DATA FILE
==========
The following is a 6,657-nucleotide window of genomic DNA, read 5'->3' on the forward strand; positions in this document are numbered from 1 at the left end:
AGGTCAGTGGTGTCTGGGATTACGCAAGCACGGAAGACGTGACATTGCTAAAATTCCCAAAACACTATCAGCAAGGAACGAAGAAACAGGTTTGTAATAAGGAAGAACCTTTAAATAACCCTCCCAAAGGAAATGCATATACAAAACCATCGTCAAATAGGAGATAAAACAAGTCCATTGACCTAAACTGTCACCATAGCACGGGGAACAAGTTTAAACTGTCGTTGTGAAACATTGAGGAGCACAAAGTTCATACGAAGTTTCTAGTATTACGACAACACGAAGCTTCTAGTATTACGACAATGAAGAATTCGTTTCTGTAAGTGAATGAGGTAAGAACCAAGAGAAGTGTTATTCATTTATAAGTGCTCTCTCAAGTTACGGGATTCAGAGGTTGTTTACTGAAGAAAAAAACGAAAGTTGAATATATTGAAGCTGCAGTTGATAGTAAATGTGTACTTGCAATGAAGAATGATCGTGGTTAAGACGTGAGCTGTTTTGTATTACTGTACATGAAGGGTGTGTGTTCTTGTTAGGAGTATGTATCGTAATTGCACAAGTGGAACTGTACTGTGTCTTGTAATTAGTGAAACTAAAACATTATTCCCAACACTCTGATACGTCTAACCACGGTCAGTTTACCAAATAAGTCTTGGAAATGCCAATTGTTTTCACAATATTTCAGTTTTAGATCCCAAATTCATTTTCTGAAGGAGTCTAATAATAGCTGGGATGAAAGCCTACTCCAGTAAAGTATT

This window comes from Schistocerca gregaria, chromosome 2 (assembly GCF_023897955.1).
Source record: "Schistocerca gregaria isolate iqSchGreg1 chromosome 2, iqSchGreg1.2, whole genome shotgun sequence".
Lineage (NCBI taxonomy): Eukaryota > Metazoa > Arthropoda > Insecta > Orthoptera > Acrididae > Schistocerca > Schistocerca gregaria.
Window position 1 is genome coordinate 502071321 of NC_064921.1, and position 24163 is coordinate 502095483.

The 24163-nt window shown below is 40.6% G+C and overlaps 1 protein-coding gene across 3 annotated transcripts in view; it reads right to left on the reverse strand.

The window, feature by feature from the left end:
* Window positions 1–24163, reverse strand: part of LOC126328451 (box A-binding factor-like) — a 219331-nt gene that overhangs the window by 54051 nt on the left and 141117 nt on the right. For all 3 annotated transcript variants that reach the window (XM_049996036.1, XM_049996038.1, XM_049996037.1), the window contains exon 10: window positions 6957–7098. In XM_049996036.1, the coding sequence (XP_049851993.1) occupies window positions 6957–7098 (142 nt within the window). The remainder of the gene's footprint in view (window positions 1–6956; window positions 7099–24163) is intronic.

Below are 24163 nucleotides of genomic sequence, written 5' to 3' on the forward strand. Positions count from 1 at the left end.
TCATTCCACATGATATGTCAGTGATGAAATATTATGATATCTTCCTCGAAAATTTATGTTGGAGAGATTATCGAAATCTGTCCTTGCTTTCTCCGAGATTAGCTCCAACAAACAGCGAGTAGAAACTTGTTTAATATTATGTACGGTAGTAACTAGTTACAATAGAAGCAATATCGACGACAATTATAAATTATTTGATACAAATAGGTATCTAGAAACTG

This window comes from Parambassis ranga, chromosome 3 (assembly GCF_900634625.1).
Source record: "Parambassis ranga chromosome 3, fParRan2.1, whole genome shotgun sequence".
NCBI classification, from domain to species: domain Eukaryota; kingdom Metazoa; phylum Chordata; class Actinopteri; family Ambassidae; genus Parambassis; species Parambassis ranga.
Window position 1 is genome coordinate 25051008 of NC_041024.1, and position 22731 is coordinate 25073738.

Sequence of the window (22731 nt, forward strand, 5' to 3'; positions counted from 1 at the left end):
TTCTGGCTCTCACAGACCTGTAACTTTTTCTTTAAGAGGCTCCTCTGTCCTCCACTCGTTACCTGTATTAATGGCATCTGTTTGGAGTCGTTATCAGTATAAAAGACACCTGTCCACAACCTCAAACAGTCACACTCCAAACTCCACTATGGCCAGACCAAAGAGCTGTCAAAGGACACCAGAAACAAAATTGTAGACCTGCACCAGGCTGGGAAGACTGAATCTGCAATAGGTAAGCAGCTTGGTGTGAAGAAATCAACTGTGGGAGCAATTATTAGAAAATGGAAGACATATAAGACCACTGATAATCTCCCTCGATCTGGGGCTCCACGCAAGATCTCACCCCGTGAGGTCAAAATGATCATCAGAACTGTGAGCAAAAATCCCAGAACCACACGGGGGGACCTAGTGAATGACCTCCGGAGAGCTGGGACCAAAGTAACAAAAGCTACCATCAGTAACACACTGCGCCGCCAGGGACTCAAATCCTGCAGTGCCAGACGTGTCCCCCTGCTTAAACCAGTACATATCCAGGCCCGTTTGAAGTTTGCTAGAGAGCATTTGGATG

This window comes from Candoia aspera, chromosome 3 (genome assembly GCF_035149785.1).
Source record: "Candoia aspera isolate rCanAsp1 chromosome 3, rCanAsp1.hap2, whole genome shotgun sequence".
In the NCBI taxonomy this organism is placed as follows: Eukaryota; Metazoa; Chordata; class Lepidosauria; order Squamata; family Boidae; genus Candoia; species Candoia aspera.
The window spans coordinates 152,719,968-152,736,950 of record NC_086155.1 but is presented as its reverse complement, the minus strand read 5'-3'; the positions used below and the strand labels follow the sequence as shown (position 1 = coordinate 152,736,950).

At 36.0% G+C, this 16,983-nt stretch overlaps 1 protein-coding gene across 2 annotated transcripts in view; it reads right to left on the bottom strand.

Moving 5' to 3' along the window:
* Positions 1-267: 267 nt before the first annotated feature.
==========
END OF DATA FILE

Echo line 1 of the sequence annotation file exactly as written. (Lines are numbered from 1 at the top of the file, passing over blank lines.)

The following is a 6,657-nucleotide window of genomic DNA, read 5'->3' on the forward strand; positions in this document are numbered from 1 at the left end: